Become a Member

Get access to more than 30 brands, premium video, exclusive content, events, mapping, and more.

Already have an account? Sign In

Become a Member

Get access to more than 30 brands, premium video, exclusive content, events, mapping, and more.

Already have an account? Sign In



Sometimes It’s Okay To Be Lazy

Recovery is an essential part of your training cycle.

Heading out the door? Read this article on the new Outside+ app available now on iOS devices for members! Download the app.

janae post

Just hang with me while I write a post to remind myself that it is okay to rest. Taking it easy is sometimes really hard for me. I think a few of you might be in the same boat.

I ran my eighth marathon last weekend! The Tucson Marathon was absolutely gorgeous and the temperatures were perfect. It was the perfectly sized race (for me). My training leading up to the marathon went really well. I had a goal and I was hungry to chase after it for 26.2 miles. And then it happened. Something out of my control (THE FLU) prevented me from hitting the goal I have worked towards for years and years. The first 19 miles went okay but then my body ran out of gas. I couldn’t keep any fuel or liquid down during the race and those last 7 miles were rough. I counted steps. I prayed. I walked. I cried. I put on my most peppy songs. I bribed myself. I cried again and I finally reached the finish line. I came to terms with missing my goal during those 7 miles, while wishing badly I could try it all over again soon without the flu. I finished still hungry to reach my goals and ready to sign up for another marathon to work towards. It made sense in my brain at the time to build off of the previous training cycle. I needed to get right back to work so that all of the training from the previous six months wouldn’t go to “waste.” Let the speed work, long runs and tempo runs begin… right!?!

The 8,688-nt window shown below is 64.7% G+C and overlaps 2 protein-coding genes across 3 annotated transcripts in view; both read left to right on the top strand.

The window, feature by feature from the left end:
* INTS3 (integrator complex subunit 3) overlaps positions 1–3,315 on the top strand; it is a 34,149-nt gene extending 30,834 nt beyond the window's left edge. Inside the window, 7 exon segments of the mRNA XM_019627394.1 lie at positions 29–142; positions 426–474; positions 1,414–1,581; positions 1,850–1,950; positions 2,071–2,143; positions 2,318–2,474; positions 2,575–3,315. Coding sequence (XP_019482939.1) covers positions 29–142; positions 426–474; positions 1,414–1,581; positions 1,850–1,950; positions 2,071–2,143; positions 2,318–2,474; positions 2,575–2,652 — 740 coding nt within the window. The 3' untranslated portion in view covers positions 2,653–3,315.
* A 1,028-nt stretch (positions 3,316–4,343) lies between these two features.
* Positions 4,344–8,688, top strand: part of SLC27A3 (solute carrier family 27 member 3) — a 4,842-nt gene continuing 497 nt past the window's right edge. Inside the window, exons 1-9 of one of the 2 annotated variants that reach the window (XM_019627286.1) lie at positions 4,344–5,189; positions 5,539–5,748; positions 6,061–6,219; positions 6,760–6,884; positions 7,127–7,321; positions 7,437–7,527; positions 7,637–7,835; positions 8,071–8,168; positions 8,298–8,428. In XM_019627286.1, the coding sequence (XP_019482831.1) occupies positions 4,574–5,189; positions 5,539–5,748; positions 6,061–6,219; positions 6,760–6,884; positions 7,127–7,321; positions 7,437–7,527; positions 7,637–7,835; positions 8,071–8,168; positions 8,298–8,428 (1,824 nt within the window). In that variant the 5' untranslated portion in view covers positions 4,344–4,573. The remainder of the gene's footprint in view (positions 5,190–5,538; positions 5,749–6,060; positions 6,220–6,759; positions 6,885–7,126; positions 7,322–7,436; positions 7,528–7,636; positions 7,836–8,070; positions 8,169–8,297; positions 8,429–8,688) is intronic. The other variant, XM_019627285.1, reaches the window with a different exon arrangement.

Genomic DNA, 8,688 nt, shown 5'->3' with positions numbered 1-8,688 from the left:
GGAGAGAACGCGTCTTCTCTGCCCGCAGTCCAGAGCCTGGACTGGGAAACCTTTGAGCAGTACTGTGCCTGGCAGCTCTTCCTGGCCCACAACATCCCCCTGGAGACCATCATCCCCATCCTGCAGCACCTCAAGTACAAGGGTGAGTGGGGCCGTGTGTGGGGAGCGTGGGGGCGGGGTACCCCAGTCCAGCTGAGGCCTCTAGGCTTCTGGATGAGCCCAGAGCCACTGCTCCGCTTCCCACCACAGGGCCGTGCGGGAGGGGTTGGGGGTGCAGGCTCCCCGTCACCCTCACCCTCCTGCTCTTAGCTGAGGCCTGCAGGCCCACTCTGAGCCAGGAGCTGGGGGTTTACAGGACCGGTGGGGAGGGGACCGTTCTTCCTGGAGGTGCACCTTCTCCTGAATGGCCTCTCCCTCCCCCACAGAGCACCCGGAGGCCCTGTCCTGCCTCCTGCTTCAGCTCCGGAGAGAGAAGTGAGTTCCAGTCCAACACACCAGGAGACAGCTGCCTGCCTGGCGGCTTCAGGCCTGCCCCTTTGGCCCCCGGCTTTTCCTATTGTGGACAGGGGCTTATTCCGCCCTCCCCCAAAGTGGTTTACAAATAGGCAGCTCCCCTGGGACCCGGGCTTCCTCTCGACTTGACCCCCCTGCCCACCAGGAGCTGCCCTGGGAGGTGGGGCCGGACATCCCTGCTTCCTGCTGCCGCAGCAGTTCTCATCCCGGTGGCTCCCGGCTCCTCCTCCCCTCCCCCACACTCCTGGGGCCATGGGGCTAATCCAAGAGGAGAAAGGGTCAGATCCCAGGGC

And then I realized that type of training would lead me to one place—injury and burnoutville (not a word but I am trying to be creative). The absolute best thing I can do in order to reach my goals is to rest now. My goal is to be lazy. It is to take some Saturdays off from the long run. It is the time to try other forms of exercise— to focus in on yoga and strength training. After taking 7-10 days completely off from running, it will be time to leave the house without my GPS, to listen to my body and to keep my runs nice and easy. It is so easy for me to get caught up in the MORE IS MORE mentality especially with my running. But for now, less is more. A lot of skeletal and muscular damage is done during those 26 miles and our bodies need time to repair everything. The more I rest and let my body recover, the better my next training cycle will go.

So if you are in between training cycles, burnt-out, worn out, or dealing with life issues, just know that running will always be there for you when you are ready physically and mentally to get back to it! Enjoy that extra sleep, couch time and washing your hair less often (you are sweating less = less hair washing in my book). Before you know it, you will be back to training hard and getting that much closer to your goals.

More From Hungry Runner Girl

Getting Over A Missed Race
This Happens To Runners Every Training Cycle

These Runners Were Not Prepared to Love Non-Alcoholic Beer

L. Renee Blount and Outside TV host Pat Parnell posted up at a popular trailhead, handed out free Athletic Brewing craft non-alcoholic beer, and then recorded runners’ live reactions. Want to find out what all the hype’s about? Click here to discover a world without compromise.


Related content from the Outside Network